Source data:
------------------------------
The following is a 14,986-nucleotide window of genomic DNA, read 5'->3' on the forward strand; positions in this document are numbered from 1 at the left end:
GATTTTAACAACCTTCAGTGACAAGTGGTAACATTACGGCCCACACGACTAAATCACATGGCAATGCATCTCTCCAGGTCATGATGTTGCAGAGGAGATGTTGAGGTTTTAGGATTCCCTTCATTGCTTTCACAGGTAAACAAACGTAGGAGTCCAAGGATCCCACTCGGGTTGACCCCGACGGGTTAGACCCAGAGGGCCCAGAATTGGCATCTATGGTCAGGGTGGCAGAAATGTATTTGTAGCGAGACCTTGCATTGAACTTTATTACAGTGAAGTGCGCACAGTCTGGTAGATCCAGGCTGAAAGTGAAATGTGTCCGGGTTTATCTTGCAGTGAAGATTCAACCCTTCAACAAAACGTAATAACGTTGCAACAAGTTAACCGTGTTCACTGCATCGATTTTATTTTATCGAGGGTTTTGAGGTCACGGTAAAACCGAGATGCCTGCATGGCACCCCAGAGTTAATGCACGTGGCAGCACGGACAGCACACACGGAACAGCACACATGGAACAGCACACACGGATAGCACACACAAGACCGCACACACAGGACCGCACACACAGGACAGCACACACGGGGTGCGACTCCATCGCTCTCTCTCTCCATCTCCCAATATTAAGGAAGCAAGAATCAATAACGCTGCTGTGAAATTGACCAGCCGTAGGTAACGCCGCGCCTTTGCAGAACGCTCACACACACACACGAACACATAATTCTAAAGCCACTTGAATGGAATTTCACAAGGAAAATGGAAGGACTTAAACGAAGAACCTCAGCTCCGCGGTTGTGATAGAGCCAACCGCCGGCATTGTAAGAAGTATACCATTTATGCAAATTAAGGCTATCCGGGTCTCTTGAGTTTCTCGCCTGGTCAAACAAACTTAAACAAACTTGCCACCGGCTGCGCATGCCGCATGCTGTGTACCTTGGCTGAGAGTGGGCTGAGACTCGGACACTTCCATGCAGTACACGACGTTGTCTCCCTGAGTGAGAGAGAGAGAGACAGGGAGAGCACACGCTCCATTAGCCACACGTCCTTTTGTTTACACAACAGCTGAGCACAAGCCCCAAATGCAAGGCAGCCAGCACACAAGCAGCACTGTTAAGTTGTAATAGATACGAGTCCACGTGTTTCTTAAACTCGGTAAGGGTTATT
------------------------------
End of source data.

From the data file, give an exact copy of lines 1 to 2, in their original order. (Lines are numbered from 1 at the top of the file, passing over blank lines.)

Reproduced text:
The following is a 14,986-nucleotide window of genomic DNA, read 5'->3' on the forward strand; positions in this document are numbered from 1 at the left end:
GATTTTAACAACCTTCAGTGACAAGTGGTAACATTACGGCCCACACGACTAAATCACATGGCAATGCATCTCTCCAGGTCATGATGTTGCAGAGGAGATGTTGAGGTTTTAGGATTCCCTTCATTGCTTTCACAGGTAAACAAACGTAGGAGTCCAAGGATCCCACTCGGGTTGACCCCGACGGGTTAGACCCAGAGGGCCCAGAATTGGCATCTATGGTCAGGGTGGCAGAAATGTATTTGTAGCGAGACCTTGCATTGAACTTTATTACAGTGAAGTGCGCACAGTCTGGTAGATCCAGGCTGAAAGTGAAATGTGTCCGGGTTTATCTTGCAGTGAAGATTCAACCCTTCAACAAAACGTAATAACGTTGCAACAAGTTAACCGTGTTCACTGCATCGATTTTATTTTATCGAGGGTTTTGAGGTCACGGTAAAACCGAGATGCCTGCATGGCACCCCAGAGTTAATGCACGTGGCAGCACGGACAGCACACACGGAACAGCACACATGGAACAGCACACACGGATAGCACACACAAGACCGCACACACAGGACCGCACACACAGGACAGCACACACGGGGTGCGACTCCATCGCTCTCTCTCTCCATCTCCCAATATTAAGGAAGCAAGAATCAATAACGCTGCTGTGAAATTGACCAGCCGTAGGTAACGCCGCGCCTTTGCAGAACGCTCACACACACACACGAACACATAATTCTAAAGCCACTTGAATGGAATTTCACAAGGAAAATGGAAGGACTTAAACGAAGAACCTCAGCTCCGCGGTTGTGATAGAGCCAACCGCCGGCATTGTAAGAAGTATACCATTTATGCAAATTAAGGCTATCCGGGTCTCTTGAGTTTCTCGCCTGGTCAAACAAACTTAAACAAACTTGCCACCGGCTGCGCATGCCGCATGCTGTGTACCTTGGCTGAGAGTGGGCTGAGACTCGGACACTTCCATGCAGTACACGACGTTGTCTCCCTGAGTGAGAGAGAGAGAGACAGGGAGAGCACACGCTCCATTAGCCACACGTCCTTTTGTTTACACAACAGCTGAGCACAAGCCCCAAATGCAAGGCAGCCAGCACACAAGCAGCACTGTTAAGTTGTAATAGATACGAGTCCACGTGTTTCTTAAACTCGGTAAGGGTTATT